I wish some one would translate this text. It just seems to be smothered in awesome. I understand that it is a mammoth undertaking for little reward though. I may be better trying to learn Italian.
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Re: Anonimo Bolognese (MSS Ravenna M-345/M-346) - undated

Postby Michael Chidester » 15 May 2012 18:08

It's my understanding that this is one of the longest manuscripts in the entire HEMA corpus--several hundred pages, where most manuscript treatises are only a few dozen, with thousands of plays.
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Re: Anonimo Bolognese (MSS Ravenna M-345/M-346) - undated

Postby Motley » 15 May 2012 18:15

Michael Chidester wrote:It's my understanding that this is one of the longest manuscripts in the entire HEMA corpus--several hundred pages, where most manuscript treatises are only a few dozen, with thousands of plays.


Yes that is what I understand too. I think Steve Reich once said that there were over 400 plays just for sword alone. Hence why I don't hold much hope of it ever been translated.
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Re: Anonimo Bolognese (MSS Ravenna M-345/M-346) - undated

Postby Piermarco » 15 May 2012 20:09

I'm willing to listen to arguments to the contrary, but I agree with Matt on the date. Some place it to the 1550s based on the fact most of the treatise is on the single sword, whereas Manciolino and Marozzo spend most of their time on sword and buckler.

I don't see this as a self-evident reason for a later date though. A number of high-profile duels from the early 1500s that used the single sword and/or a companion weapon other than a buckler. One of the most famous was when one of De Luca's students, Count Guido Rangone of Modena, fought Ugo Pepoli in 1516 with single sword and a bronze gauntlet on the left hand, hmmm.

The single sword plays themselves seem earlier, with the full gamut of the wide guards (which tend to disappear or lose importance in Viggiani and Dalle Agocchie) and more left foot forward guards. Also if it was a later text, it seems strange that it includes armoured pollaxe, and half-swording with an armoured gauntlet, and not say sword and dagger or sword and cloak.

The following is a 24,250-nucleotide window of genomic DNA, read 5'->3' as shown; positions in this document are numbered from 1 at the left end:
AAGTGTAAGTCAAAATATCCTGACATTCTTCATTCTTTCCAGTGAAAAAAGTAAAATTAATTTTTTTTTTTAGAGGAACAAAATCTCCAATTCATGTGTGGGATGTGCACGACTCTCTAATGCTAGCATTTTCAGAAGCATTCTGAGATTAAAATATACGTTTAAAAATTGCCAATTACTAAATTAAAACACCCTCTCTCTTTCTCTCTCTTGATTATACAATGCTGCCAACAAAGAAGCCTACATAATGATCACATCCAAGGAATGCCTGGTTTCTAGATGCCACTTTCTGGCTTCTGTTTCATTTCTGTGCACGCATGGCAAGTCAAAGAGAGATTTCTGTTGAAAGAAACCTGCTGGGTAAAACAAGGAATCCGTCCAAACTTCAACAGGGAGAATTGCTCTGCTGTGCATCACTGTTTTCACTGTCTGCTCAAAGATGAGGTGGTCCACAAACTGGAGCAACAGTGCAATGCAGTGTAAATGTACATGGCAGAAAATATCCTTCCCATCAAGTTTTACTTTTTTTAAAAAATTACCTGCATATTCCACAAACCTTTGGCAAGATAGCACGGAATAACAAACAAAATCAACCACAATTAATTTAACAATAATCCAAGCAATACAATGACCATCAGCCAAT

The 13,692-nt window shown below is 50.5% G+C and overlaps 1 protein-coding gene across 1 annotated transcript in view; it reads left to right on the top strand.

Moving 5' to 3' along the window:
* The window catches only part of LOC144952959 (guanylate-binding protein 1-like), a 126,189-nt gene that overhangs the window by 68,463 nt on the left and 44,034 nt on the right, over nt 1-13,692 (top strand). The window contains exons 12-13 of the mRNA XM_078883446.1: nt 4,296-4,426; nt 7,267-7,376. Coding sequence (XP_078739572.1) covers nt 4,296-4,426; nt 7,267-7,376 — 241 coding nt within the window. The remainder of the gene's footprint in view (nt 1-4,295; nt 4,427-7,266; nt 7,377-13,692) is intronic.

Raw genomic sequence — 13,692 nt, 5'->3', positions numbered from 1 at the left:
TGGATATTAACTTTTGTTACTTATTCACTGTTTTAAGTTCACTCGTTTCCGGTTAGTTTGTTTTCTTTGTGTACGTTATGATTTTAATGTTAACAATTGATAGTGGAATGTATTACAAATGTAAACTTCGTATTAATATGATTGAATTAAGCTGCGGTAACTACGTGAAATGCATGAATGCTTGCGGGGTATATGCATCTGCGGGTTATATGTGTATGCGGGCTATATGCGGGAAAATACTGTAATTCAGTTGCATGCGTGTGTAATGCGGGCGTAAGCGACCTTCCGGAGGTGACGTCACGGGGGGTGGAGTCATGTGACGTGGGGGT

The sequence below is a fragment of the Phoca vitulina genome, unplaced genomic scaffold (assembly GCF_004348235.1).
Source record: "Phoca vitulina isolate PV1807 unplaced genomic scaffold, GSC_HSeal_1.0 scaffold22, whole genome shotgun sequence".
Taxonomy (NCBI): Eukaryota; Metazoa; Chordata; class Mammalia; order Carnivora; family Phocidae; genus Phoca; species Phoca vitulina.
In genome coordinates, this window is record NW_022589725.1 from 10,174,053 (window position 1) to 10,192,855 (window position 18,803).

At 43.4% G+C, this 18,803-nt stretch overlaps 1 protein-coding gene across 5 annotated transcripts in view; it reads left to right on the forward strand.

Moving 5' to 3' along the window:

An analysis of the watermarks by Dr. Giuliani at the Biblioteca Classense dates the paper used to the first or “at most” the second decade of the 1500s, and I see no real reason to cast doubt on the quality of her analysis.

To be fair to Rubboli and Cesari they don't attribute the text to De Luca, they raise the possibility, somewhat in passing, it could be a draft of De Luca's treatise, since there is no real evidence that the Anonimo is by De Luca, other than the fact that if we accept the manuscript was early 1500s the dates would seem to match. De Luca's lost treatise is generally cited as printed in 1532, although De Luca is said to have died in 1514. So no real evidence, but it's tantalising to speculate.

Unless I'm mistaken “L'Arte della spada” is just the name Rubboli and Cesari made up for the otherwise untitled manuscript.
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Re: Anonimo Bolognese (MSS Ravenna M-345/M-346) - undated

Postby Motley » 15 May 2012 20:39

Thanks for the info, does it have much on using a two handed sword?
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Re: Anonimo Bolognese (MSS Ravenna M-345/M-346) - undated

Postby Piermarco » 15 May 2012 21:02

It has a section on the spadone, but this part seems sadly incomplete, since it starts with the ninth play of false edge against false edge (going up to the 25th play of false edge against false edge, this being all of the spadone material that is present).

I haven't particularly looked at this section but Rubboli and Cesari say it is very similar to Marozzo's third assault with the spadone.
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Re: Anonimo Bolognese (MSS Ravenna M-345/M-346) - undated

Postby Michael Chidester » 16 May 2012 19:19

Very interesting stuff, Piermarco. At some point I need to buy Rubboli's book.
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Re: Anonimo Bolognese (MSS Ravenna M-345/M-346) - undated

Postby Piermarco » 16 May 2012 19:37

Thanks Mike, the books from Il Cerchio always have good analysis sections, so it's well worth a look. They've just released an Italian translation of I.33 which I'm quite tempted to get, just because i'm sure it will contain a good comparative analysis of I.33 and Bolognese sword and buckler.

http://www.ilcerchio.it/manoscritto-i-3 ... ntale.html